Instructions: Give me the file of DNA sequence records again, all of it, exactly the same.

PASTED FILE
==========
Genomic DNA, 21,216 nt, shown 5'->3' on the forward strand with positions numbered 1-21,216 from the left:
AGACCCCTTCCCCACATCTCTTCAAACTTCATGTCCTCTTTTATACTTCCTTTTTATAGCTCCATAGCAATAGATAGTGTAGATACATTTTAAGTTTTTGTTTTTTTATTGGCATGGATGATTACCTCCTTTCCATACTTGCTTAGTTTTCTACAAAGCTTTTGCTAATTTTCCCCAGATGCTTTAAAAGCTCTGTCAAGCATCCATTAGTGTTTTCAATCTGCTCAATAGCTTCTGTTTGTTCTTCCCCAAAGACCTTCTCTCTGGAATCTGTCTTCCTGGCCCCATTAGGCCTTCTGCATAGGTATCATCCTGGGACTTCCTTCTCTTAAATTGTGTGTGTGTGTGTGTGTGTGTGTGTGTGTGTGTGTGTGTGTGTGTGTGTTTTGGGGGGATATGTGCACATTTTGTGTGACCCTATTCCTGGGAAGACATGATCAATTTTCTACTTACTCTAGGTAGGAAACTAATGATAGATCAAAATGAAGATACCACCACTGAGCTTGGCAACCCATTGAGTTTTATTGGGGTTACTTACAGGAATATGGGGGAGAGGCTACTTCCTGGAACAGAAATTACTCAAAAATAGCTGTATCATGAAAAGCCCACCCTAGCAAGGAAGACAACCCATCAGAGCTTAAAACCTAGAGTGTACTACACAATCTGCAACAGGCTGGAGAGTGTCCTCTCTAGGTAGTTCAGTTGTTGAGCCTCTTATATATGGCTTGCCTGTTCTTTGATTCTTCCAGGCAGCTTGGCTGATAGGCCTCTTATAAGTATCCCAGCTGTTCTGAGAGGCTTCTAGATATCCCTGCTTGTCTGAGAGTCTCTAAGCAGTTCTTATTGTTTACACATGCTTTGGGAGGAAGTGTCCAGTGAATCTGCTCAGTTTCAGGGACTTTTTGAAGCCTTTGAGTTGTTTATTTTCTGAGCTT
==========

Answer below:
Genomic DNA, 21,216 nt, shown 5'->3' on the forward strand with positions numbered 1-21,216 from the left:
AGACCCCTTCCCCACATCTCTTCAAACTTCATGTCCTCTTTTATACTTCCTTTTTATAGCTCCATAGCAATAGATAGTGTAGATACATTTTAAGTTTTTGTTTTTTTATTGGCATGGATGATTACCTCCTTTCCATACTTGCTTAGTTTTCTACAAAGCTTTTGCTAATTTTCCCCAGATGCTTTAAAAGCTCTGTCAAGCATCCATTAGTGTTTTCAATCTGCTCAATAGCTTCTGTTTGTTCTTCCCCAAAGACCTTCTCTCTGGAATCTGTCTTCCTGGCCCCATTAGGCCTTCTGCATAGGTATCATCCTGGGACTTCCTTCTCTTAAATTGTGTGTGTGTGTGTGTGTGTGTGTGTGTGTGTGTGTGTGTGTGTGTGTGTTTTGGGGGGATATGTGCACATTTTGTGTGACCCTATTCCTGGGAAGACATGATCAATTTTCTACTTACTCTAGGTAGGAAACTAATGATAGATCAAAATGAAGATACCACCACTGAGCTTGGCAACCCATTGAGTTTTATTGGGGTTACTTACAGGAATATGGGGGAGAGGCTACTTCCTGGAACAGAAATTACTCAAAAATAGCTGTATCATGAAAAGCCCACCCTAGCAAGGAAGACAACCCATCAGAGCTTAAAACCTAGAGTGTACTACACAATCTGCAACAGGCTGGAGAGTGTCCTCTCTAGGTAGTTCAGTTGTTGAGCCTCTTATATATGGCTTGCCTGTTCTTTGATTCTTCCAGGCAGCTTGGCTGATAGGCCTCTTATAAGTATCCCAGCTGTTCTGAGAGGCTTCTAGATATCCCTGCTTGTCTGAGAGTCTCTAAGCAGTTCTTATTGTTTACACATGCTTTGGGAGGAAGTGTCCAGTGAATCTGCTCAGTTTCAGGGACTTTTTGAAGCCTTTGAGTTGTTTATTTTCTGAGCTT